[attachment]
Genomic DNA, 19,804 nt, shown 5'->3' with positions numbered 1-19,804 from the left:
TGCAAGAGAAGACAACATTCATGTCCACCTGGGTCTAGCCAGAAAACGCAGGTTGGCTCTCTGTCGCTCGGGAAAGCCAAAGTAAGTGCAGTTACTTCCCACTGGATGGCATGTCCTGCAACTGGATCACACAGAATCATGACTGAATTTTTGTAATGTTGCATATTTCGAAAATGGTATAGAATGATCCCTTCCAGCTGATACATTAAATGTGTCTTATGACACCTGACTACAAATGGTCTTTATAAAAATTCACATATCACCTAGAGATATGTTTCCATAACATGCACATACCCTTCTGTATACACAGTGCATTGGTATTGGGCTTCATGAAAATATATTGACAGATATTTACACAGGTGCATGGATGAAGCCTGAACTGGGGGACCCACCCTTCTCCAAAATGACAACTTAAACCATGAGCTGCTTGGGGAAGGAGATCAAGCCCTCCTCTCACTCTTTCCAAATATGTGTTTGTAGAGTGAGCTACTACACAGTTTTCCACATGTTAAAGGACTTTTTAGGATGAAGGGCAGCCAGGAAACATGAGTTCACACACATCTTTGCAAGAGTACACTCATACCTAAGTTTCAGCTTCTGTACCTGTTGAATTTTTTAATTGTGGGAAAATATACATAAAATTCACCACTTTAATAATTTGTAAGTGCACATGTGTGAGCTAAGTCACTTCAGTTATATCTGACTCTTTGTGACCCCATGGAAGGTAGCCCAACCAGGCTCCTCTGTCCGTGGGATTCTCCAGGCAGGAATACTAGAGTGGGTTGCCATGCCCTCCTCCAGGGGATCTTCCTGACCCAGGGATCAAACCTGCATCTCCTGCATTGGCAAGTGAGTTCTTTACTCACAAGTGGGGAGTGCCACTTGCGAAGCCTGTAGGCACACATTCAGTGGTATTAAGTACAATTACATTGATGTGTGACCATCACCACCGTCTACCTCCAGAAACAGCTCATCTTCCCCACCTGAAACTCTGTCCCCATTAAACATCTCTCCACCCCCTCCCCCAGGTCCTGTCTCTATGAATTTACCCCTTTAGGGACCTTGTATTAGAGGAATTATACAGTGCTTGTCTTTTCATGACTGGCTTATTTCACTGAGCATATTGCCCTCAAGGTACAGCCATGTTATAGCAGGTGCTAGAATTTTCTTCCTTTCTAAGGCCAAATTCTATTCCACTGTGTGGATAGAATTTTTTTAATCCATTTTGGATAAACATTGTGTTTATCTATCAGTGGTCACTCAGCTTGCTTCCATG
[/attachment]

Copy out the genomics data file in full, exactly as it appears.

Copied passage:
Genomic DNA, 19,804 nt, shown 5'->3' with positions numbered 1-19,804 from the left:
TGCAAGAGAAGACAACATTCATGTCCACCTGGGTCTAGCCAGAAAACGCAGGTTGGCTCTCTGTCGCTCGGGAAAGCCAAAGTAAGTGCAGTTACTTCCCACTGGATGGCATGTCCTGCAACTGGATCACACAGAATCATGACTGAATTTTTGTAATGTTGCATATTTCGAAAATGGTATAGAATGATCCCTTCCAGCTGATACATTAAATGTGTCTTATGACACCTGACTACAAATGGTCTTTATAAAAATTCACATATCACCTAGAGATATGTTTCCATAACATGCACATACCCTTCTGTATACACAGTGCATTGGTATTGGGCTTCATGAAAATATATTGACAGATATTTACACAGGTGCATGGATGAAGCCTGAACTGGGGGACCCACCCTTCTCCAAAATGACAACTTAAACCATGAGCTGCTTGGGGAAGGAGATCAAGCCCTCCTCTCACTCTTTCCAAATATGTGTTTGTAGAGTGAGCTACTACACAGTTTTCCACATGTTAAAGGACTTTTTAGGATGAAGGGCAGCCAGGAAACATGAGTTCACACACATCTTTGCAAGAGTACACTCATACCTAAGTTTCAGCTTCTGTACCTGTTGAATTTTTTAATTGTGGGAAAATATACATAAAATTCACCACTTTAATAATTTGTAAGTGCACATGTGTGAGCTAAGTCACTTCAGTTATATCTGACTCTTTGTGACCCCATGGAAGGTAGCCCAACCAGGCTCCTCTGTCCGTGGGATTCTCCAGGCAGGAATACTAGAGTGGGTTGCCATGCCCTCCTCCAGGGGATCTTCCTGACCCAGGGATCAAACCTGCATCTCCTGCATTGGCAAGTGAGTTCTTTACTCACAAGTGGGGAGTGCCACTTGCGAAGCCTGTAGGCACACATTCAGTGGTATTAAGTACAATTACATTGATGTGTGACCATCACCACCGTCTACCTCCAGAAACAGCTCATCTTCCCCACCTGAAACTCTGTCCCCATTAAACATCTCTCCACCCCCTCCCCCAGGTCCTGTCTCTATGAATTTACCCCTTTAGGGACCTTGTATTAGAGGAATTATACAGTGCTTGTCTTTTCATGACTGGCTTATTTCACTGAGCATATTGCCCTCAAGGTACAGCCATGTTATAGCAGGTGCTAGAATTTTCTTCCTTTCTAAGGCCAAATTCTATTCCACTGTGTGGATAGAATTTTTTTAATCCATTTTGGATAAACATTGTGTTTATCTATCAGTGGTCACTCAGCTTGCTTCCATG